A game warden’s shooting of a family’s pet deer has sparked outrage in western Kansas. The deer, named Faline, had been a member of the Mcgaughey family for almost two years when state wildlife officials started investigating the Ulysses, Kan., family and their pet.
“She was a very much a big pet. There was no reason for her to be killed,” Kim Mcgaughey told reporters. While it is illegal to keep a wild animal as a pet in Kansas, the family says the deer domesticated itself. “Her being domesticated was her own doing,” Mcgaughey said. “She chose to stay. I never kept her from going away and being with other deer.”
But state wildlife officials said something had to be done about the 2-year-old mule deer. The Mcgaughey’s claim that they asked if they could vaccinate Faline or give her to a zoo or sanctuary, but the game warden shot and killed her instead.
Mcgaughey, who has always had “a way with animals,” is devastated.
As a child she had a pet mouse she could walk on a leash, and her horses, dogs and cats were especially well trained, she said. A few times she’d mentioned to neighbors in Grant County she’d always wanted a pet deer. Her wish came true in March 2014 when she walked over to the house of some neighbors who’d been keeping a mule deer they’d found as a fawn the year before.
“It was an instant connection and she just followed me home, about four miles,” said Mcgaughey. “She’d bonded some with the other people but not like she did with me.”
Within a few weeks the mule deer, which they named Faline, after Bambi’s friend and future mate in the cartoon movie, “considered herself part of the family,” Mcgaughey said. The deer continually followed Mcgaughey in and out of their home 12 1/2 miles from town, and played with all members of the family and their pets.
Taryn Mcgaughey, Kim Mcgaughey’s daughter, has photos of her 8-year-old son playing with the deer, as well as the animal standing on the couch looking out the window or being hugged by family members. They say the deer never made a mess in their house, and would butt its head against a door, or bleat loudly, when it wanted to be let in.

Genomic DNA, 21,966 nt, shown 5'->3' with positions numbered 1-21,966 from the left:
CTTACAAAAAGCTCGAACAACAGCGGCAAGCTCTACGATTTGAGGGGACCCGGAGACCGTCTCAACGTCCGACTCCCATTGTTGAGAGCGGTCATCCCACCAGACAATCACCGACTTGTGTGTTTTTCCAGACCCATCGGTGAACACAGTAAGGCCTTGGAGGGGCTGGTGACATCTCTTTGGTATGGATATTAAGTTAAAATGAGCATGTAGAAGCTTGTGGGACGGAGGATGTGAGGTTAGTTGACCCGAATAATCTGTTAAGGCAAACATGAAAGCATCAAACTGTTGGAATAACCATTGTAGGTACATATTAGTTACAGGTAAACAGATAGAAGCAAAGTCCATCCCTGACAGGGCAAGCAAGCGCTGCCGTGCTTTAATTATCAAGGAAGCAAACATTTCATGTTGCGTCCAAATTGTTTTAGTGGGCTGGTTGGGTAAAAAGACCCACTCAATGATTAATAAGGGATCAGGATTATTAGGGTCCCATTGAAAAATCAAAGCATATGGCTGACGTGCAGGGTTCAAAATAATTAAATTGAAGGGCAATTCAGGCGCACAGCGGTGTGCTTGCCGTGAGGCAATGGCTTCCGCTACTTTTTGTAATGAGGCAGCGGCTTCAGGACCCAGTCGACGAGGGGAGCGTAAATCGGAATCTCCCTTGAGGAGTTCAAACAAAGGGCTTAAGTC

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She put colorful knitted collars on the deer so that hunters would know not to shoot her. Taryn Mcgaughey, who said she believes Faline “thought she was a dog,” has photos and videos of the deer inside the home, standing on furniture and playing with her 8-year-old son.
“She was house-trained. She would come into the house behind me, sleep on the floor while I watched TV,” Kim Mcgaughey told the commission Thursday, describing how the deer would knock on the door with her head or bleat when she wanted inside. “I would answer her with a bleat back, because it sounded like she was hollering, ‘Mom.'”
Mcgaughey’s big mistake was posting about her pet deer on social media after it didn’t show up at her home for several days. On December 9 she asked in a Facebook post if anyone had seen the missing animal. Some goody-goody busybody saw the post and reported it to the Kansas Department of Wildlife, Parks and Tourism.
Mark Rankin, law enforcement assistant director for the wildlife department, said game wardens found Kim Mcgaughey at her workplace in Ulysses on the afternoon of Dec. 19 and issued her a ticket for “unlawful possession of wildlife without a permit.”
Three game wardens soon met at her house and determined it wouldn’t be safe to capture the deer. They couldn’t find a veterinarian to tranquilize the animal.